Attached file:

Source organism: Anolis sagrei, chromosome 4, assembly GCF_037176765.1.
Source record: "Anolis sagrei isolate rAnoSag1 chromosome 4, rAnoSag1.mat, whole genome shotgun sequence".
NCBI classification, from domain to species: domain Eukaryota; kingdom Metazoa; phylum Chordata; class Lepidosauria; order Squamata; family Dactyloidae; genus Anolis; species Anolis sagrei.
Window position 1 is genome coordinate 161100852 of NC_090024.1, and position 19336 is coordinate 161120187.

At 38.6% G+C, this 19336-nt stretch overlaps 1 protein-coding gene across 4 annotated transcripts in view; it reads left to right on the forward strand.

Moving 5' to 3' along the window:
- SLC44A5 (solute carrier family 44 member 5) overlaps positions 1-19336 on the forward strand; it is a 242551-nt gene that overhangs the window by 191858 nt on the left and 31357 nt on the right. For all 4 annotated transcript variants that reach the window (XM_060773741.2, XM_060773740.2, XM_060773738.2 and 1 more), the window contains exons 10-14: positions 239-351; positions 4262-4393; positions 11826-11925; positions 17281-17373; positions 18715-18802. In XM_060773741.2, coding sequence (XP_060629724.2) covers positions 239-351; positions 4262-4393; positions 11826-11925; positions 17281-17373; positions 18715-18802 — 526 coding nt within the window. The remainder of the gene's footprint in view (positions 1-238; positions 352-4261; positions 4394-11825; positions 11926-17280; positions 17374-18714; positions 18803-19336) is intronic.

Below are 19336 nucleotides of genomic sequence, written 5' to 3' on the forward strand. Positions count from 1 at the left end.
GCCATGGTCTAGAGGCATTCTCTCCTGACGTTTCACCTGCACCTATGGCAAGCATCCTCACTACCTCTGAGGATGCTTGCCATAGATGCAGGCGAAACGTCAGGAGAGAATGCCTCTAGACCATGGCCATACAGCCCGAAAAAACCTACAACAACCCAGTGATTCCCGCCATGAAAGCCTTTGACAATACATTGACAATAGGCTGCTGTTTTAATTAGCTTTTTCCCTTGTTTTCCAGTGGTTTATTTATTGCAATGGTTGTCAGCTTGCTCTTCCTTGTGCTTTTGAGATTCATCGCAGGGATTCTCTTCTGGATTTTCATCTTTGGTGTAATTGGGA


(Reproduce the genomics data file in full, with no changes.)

Source organism: Anolis sagrei, chromosome 4, assembly GCF_037176765.1.
Source record: "Anolis sagrei isolate rAnoSag1 chromosome 4, rAnoSag1.mat, whole genome shotgun sequence".
NCBI classification, from domain to species: domain Eukaryota; kingdom Metazoa; phylum Chordata; class Lepidosauria; order Squamata; family Dactyloidae; genus Anolis; species Anolis sagrei.
Window position 1 is genome coordinate 161100852 of NC_090024.1, and position 19336 is coordinate 161120187.

At 38.6% G+C, this 19336-nt stretch overlaps 1 protein-coding gene across 4 annotated transcripts in view; it reads left to right on the forward strand.

Moving 5' to 3' along the window:
- SLC44A5 (solute carrier family 44 member 5) overlaps positions 1-19336 on the forward strand; it is a 242551-nt gene that overhangs the window by 191858 nt on the left and 31357 nt on the right. For all 4 annotated transcript variants that reach the window (XM_060773741.2, XM_060773740.2, XM_060773738.2 and 1 more), the window contains exons 10-14: positions 239-351; positions 4262-4393; positions 11826-11925; positions 17281-17373; positions 18715-18802. In XM_060773741.2, coding sequence (XP_060629724.2) covers positions 239-351; positions 4262-4393; positions 11826-11925; positions 17281-17373; positions 18715-18802 — 526 coding nt within the window. The remainder of the gene's footprint in view (positions 1-238; positions 352-4261; positions 4394-11825; positions 11926-17280; positions 17374-18714; positions 18803-19336) is intronic.

Below are 19336 nucleotides of genomic sequence, written 5' to 3' on the forward strand. Positions count from 1 at the left end.
GCCATGGTCTAGAGGCATTCTCTCCTGACGTTTCACCTGCACCTATGGCAAGCATCCTCACTACCTCTGAGGATGCTTGCCATAGATGCAGGCGAAACGTCAGGAGAGAATGCCTCTAGACCATGGCCATACAGCCCGAAAAAACCTACAACAACCCAGTGATTCCCGCCATGAAAGCCTTTGACAATACATTGACAATAGGCTGCTGTTTTAATTAGCTTTTTCCCTTGTTTTCCAGTGGTTTATTTATTGCAATGGTTGTCAGCTTGCTCTTCCTTGTGCTTTTGAGATTCATCGCAGGGATTCTCTTCTGGATTTTCATCTTTGGTGTAATTGGGA